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Actress Sues IMDb for Revealing Her Age

by
in Filmmaking
on Oct 19, 2011

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It was bound to happen. An unnamed actress has filed suit against IMDb for revealing her real age. The actress, known only as “Jane Doe” in the suit against Amazon.com, IMDb’s parent company, is seeking $75,000 in compensatory damages and $1 million in punitive damages, plus lawyers’ fees.

The alleged misconduct occurred after the actress signed up for IMDbPro in 2008; as filmmakers know, this is a different process than creating a public profile (or having one created for you), which had presumably already been done. Soon after joining IMDbPro, she saw her actual age on her public profile. Since she is approaching forty, having her age posted online would, the lawsuit argues, be detrimental to her getting younger parts. (The lawsuit was reported by numerous AP outlets).

From the suit:

“If one is perceived to be ‘over-the-hill,’ i.e., approaching 40, it is nearly impossible for an up-and-coming actress, such as the plaintiff, to get work as she is thought to have less of an ‘upside,’ therefore, casting directors, producers, directors, agents-manager, etc. do not give her the same opportunities, regardless of her appearance or talent.”

This particular actress claims to have a young look, making her unable to get parts in the 40-year-old range. After repeated attempts to get IMDb to take down the birth date, she’s filed suit.

While this might not have the repercussions of the ongoing IRS case against documentarian Lee Storey in Arizona (read more about that here), this case is still interesting for filmmakers — particularly those trying to manage their own image. Age discrimination is rampant in casting, but that doesn’t necessarily mean it’s malignant: finding the right-looking actor is just part of the process. But many actors — and others who fear repercussions for revealing their real age — may have good cause to conceal their actual birth date. For example, Filmmaker has heard similar complaints about IMDb’s age postings by below-the-line crew, including key grips and gaffers who worry that producers will be biased against older employees. But the problem is certainly greatest for actresses. Last year Juliet Stevenson, Lesley Manville, and Gemma Jones released a joint statement against age discrimination for actresses, saying female parts are for “nubile and beautiful” twenty- and thirty-somethings, and that women over 40 being are pressured to get cosmetic surgery just to get work. Overall, said Jones, “there’s an anxiety about having to pretend to be younger than you are.”

The fact that women over 40 can have increased trouble getting roles is one topic of concern. It’s another to allege that a private company doesn’t have the right to publish an individual’s birth date in a database containing other biographical material.

The legal questions may come down to a couple of points. Is Amazon/IMDb within its right to publish accurate information for its users, despite the wishes of any particular individual? Was the publishing of her age on the public IMDb site derived from the violation of any sort of privacy agreement she may have entered into by subscribing to IMDb Pro, or was this information publicly available? Does the plaintiff’s industry make her age proprietary information? And, most broadly, does the publishing of ages constitute an invasion of privacy?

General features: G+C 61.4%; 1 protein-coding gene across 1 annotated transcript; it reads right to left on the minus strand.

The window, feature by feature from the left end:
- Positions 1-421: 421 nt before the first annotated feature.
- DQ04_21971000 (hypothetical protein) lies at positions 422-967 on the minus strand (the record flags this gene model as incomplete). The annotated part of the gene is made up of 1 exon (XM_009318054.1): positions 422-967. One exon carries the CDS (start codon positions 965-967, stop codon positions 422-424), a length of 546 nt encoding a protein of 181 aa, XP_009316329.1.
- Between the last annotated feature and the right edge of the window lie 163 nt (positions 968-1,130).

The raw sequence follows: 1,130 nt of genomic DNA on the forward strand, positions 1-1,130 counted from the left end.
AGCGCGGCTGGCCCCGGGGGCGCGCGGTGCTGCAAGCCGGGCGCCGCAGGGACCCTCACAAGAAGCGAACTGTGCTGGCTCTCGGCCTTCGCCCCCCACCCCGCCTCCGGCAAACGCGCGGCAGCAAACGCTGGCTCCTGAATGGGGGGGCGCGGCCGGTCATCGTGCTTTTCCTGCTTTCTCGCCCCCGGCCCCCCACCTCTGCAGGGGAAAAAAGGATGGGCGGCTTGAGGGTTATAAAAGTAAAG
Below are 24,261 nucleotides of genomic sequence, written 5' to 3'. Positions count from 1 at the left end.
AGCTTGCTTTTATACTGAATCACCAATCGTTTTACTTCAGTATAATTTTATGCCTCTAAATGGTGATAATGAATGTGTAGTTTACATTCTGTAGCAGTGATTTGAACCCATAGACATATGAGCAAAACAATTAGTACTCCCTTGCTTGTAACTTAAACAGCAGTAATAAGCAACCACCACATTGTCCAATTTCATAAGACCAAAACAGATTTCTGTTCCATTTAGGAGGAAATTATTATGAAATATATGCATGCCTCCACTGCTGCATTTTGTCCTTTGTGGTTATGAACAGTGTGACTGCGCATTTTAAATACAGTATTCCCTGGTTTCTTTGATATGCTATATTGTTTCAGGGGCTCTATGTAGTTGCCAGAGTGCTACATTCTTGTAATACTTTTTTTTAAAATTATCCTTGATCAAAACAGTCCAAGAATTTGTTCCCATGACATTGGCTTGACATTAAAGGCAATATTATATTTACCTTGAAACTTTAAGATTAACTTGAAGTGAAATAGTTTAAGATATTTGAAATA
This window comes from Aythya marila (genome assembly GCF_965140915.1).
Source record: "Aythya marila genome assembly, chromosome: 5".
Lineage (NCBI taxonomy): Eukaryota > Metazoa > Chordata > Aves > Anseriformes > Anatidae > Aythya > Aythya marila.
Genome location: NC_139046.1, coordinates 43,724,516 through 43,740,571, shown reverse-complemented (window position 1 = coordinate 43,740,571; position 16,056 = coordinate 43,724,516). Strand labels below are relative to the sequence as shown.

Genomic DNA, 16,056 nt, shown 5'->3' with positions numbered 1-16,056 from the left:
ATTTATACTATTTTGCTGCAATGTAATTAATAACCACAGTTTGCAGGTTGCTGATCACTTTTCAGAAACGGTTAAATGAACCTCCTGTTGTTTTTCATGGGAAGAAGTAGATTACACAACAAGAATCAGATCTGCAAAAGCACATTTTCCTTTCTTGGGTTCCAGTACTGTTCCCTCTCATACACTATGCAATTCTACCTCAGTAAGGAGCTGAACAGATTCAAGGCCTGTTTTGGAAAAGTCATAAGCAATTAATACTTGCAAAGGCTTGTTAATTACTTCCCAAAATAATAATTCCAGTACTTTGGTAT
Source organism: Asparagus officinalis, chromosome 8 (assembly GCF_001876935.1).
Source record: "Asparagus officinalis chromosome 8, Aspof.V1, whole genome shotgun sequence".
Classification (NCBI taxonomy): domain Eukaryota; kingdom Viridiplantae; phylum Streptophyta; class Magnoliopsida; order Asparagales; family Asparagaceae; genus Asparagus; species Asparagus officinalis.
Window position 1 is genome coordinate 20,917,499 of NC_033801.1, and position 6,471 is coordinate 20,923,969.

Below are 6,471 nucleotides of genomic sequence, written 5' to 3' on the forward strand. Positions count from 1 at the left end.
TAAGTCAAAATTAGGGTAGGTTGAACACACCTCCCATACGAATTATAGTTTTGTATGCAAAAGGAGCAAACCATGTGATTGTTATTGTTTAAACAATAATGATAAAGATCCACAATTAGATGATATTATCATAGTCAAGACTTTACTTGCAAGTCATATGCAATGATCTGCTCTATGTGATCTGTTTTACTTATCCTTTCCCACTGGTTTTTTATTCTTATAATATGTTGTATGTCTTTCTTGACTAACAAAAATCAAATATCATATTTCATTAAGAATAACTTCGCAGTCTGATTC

I’m no lawyer, but I think the burden of proof might come down to whether or not Jane Doe is, by virtue of her profession, a public figure. Public figures have a harder time proving invasion of privacy than private individuals; the court would have to decide that the information made public has no general public interest and/or that it is malicious or casts the victim in an unnecessarily disparaging light, even if true. If the birth date is accurate the plaintiff can’t sue for any type of defamation. But would the publishing of a simple birth date pass muster with those criteria in an invasion of privacy suit? Legal experts, feel free to weigh in.

There’s one last angle to consider for the rest of us, which is simply the practical one: what will this mean for filmmakers, actors and crew for whom public forums like IMDb or Wikipedia are a means of marketing themselves? While many filmmakers aren’t concerned about managing personal details like birth dates, credits are another story. IMDb has criteria it uses to determine whether a film should or should not be included. Attaching a new credit, removing an unwanted one, or taking down an unflattering photograph can require navigation of an almost Kafkaesque bureaucracy — if it’s possible at all. Sites with user-generated controls, like Facebook, ProductionHub, LinkedIn, and Shooting People, give this control back to its users. But IMDb’s users are the public, and the industry members in its database just the information being traded.

No one’s going to quit using IMDb to get information; it’s too amazingly useful. And film industry folks can’t opt out of being profiled. Or can they? I suppose Jane Doe’s suit might have the opportunity to set or clarify a little bit of precedent about just what personal information we can still control in our age of information overload.

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